I am the mother to a teenage boy who has severe autism. What does that mean severe autism? It means that my son is non-verbal, needs support in his daily activities, cannot read or write and depends on those around him to take care of him.
My son who is now 15 years old cannot write his name. But he does recognize it when I call him. He cannot get himself a snack, make his own lunch or cut up his favorite cucumbers. He enjoys sitting in the kitchen while I prepare his food. He cannot wash his hair, brush his teeth or shave himself. I am fortunate when he cooperates for me to do it.
His new obsession is putting things away. In the closest closed door situation. So anything left on the kitchen counter ends up in the cutlery drawer. Think watch found beside butter knives. Think iPAD in washing machine and the door closed because he is getting ready to go into the spa. Think ice-cream container shoved in the Tupperware drawer left to melt.
Severely autistic means he will never be autonomous. He will never drive a car, live alone or marry. Severely autistic means that Keyan is all mine. I will never be jealous because some girl has stolen his heart. He will only have eyes for his mama bear. His eyes that sometimes pierce my soul with either profound love or hate (depending on how he is feeling).
All the natural steps our children are meant to take he won’t. Soon his sister will be off to Cegep/College, getting a job for pocket money and staying out way too late for mama bear’s liking. She will be living life and testing boundaries. On the other hand Keyan will be home bouncing around from room to room executing mischeveous acts that are meant to get on my last nerve. His new thing lately is going into the bedrooms and stripping the beds down to the mattress – guess who never remakes the bed? Yup – that’s right Keyan doesn’t because he doesn’t know how. Last night I had to place my hands over his hands to get him to go through the motions. At least if I can teach him this hand on hand thing really sucks then he might stop striping the beds.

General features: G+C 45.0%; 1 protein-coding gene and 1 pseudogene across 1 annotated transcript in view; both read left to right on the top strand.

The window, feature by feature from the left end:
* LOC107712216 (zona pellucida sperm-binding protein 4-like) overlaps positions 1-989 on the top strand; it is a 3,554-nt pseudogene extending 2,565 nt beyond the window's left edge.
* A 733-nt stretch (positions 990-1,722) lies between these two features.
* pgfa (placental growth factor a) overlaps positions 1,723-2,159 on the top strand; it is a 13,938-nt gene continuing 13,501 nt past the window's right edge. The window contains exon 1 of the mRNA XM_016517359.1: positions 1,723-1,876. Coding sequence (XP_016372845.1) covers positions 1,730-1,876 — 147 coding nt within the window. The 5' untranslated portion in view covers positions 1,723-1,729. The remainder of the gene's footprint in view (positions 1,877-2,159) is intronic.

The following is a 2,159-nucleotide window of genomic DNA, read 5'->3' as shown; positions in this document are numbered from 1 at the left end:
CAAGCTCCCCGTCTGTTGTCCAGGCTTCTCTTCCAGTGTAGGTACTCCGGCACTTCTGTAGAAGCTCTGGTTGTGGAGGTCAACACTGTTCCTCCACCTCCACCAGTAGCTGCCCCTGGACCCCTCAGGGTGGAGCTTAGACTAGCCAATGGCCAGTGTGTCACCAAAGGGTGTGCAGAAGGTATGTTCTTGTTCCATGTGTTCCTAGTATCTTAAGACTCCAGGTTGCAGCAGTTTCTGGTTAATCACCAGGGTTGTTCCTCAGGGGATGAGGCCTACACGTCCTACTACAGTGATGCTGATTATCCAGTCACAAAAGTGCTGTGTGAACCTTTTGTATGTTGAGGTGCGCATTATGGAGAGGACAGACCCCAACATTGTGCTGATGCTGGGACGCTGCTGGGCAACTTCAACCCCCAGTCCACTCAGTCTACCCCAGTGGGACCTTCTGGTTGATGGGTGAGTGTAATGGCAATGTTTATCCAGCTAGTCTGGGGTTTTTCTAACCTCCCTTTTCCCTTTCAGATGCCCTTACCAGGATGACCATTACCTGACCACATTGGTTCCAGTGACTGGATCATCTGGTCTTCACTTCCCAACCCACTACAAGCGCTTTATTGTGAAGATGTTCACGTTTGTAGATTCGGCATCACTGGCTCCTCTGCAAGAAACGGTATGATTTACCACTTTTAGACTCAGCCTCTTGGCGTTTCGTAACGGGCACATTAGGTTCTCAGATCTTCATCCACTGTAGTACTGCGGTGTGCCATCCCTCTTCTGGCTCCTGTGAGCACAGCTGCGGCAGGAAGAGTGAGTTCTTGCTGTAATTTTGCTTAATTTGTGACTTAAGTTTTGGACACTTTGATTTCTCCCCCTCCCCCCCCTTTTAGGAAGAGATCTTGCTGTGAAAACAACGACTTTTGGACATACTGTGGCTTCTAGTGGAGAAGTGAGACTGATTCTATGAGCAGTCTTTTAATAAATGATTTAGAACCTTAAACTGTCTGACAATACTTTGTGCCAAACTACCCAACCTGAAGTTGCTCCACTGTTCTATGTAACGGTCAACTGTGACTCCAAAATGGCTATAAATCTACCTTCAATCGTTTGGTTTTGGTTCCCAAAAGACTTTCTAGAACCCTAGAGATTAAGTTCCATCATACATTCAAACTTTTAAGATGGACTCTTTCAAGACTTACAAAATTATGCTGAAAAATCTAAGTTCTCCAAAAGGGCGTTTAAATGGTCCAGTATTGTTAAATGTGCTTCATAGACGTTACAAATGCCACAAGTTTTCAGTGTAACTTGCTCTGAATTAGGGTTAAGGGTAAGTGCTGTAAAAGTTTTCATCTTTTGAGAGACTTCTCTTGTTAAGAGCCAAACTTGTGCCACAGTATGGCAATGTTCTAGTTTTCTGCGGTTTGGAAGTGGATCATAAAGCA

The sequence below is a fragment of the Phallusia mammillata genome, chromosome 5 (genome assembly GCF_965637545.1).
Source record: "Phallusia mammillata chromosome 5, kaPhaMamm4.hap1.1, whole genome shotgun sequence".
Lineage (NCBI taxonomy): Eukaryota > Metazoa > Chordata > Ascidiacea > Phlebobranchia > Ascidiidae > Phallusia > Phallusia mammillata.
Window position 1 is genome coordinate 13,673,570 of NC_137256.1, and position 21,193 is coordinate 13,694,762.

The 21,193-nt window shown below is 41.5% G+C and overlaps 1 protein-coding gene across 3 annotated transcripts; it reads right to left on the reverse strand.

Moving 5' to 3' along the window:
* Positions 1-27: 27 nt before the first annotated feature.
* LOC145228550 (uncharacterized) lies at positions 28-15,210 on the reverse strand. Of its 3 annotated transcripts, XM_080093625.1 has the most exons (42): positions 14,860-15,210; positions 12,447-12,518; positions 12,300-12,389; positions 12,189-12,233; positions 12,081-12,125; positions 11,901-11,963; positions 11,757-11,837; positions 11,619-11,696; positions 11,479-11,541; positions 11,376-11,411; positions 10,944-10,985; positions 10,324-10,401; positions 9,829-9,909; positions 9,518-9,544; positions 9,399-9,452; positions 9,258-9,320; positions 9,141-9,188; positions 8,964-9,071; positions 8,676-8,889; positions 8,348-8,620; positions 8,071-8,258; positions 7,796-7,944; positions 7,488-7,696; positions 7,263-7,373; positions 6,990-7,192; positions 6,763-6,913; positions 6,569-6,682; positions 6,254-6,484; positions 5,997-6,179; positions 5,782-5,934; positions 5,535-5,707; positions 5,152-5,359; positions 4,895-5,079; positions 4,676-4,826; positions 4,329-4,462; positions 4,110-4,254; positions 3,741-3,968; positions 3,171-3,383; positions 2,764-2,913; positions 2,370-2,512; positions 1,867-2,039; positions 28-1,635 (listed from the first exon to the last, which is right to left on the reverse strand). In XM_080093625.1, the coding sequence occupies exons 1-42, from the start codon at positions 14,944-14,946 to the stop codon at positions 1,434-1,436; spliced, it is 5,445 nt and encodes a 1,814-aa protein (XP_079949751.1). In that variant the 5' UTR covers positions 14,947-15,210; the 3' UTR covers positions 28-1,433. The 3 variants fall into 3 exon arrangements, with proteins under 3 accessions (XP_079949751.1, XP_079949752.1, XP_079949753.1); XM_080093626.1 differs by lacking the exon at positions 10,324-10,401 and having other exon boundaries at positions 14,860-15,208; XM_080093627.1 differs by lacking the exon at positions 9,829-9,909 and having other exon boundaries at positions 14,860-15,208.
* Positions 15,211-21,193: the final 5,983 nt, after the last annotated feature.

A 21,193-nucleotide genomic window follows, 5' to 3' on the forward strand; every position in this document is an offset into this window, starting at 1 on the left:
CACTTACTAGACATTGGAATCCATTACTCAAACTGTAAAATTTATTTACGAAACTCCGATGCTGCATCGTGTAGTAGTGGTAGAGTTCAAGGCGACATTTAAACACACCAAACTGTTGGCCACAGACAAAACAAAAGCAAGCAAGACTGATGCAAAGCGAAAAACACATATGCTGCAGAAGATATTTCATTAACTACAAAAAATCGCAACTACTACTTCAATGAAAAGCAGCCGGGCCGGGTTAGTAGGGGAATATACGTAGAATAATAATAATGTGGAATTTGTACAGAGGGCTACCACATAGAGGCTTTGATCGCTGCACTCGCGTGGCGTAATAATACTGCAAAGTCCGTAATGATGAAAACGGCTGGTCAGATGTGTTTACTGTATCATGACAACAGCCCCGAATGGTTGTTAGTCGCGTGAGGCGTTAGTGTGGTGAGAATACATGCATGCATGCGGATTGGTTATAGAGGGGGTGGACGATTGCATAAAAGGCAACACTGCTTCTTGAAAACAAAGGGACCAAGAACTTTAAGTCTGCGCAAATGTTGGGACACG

Severely autistic means for parent’s always have another dependant and not simply in a financial sense but that every waking moment is reserved to care for someone else. We who have children with special needs who need to be tended to around the clock will always and forever be caregivers…not simply parents (guiding and raising our children through life) but caregivers (physical, financial and emotional). The act of always doing something else for somebody else is in itself exhausting. There are days when I want to curl up in a ball and cry. I know that there are no benefits to said action so I don’t do it. Instead I find ways to keep sane: run, call a friend, have a glass of wine, take a long bath, sit with my husband… I have to convince myself that every little action I take will give me the required energy to keep it all going.
The job of taking care of Keyan on the daily is a huge responsibility. There are days I wonder if he is happy. When I think for one minute that my sons might not be happy I become extremely sad. I have to chase those thoughts away or I risk falling into an abyss of self pity. I am his mother – I should know, live and strive to make him happy. Although you might be thinking otherwise this is my reality – it is how I live and feel as Keyan’s mother – a boy with severe autism. I know that this entry is not story like – a beginning, middle and end. Instead it is me sharing what I am feeling. My thoughts are hazy and my head is swirling in a vortex of thoughts, emotions, responsibilities, fears, anger and self-doubt.
I am the mother to a boy with severe autism and that fact makes it so that some days are much harder then others. Today is a tough day. So let me sign off in hopes I can go for a run, get myself a coffee or take a long bath to find myself back to strong.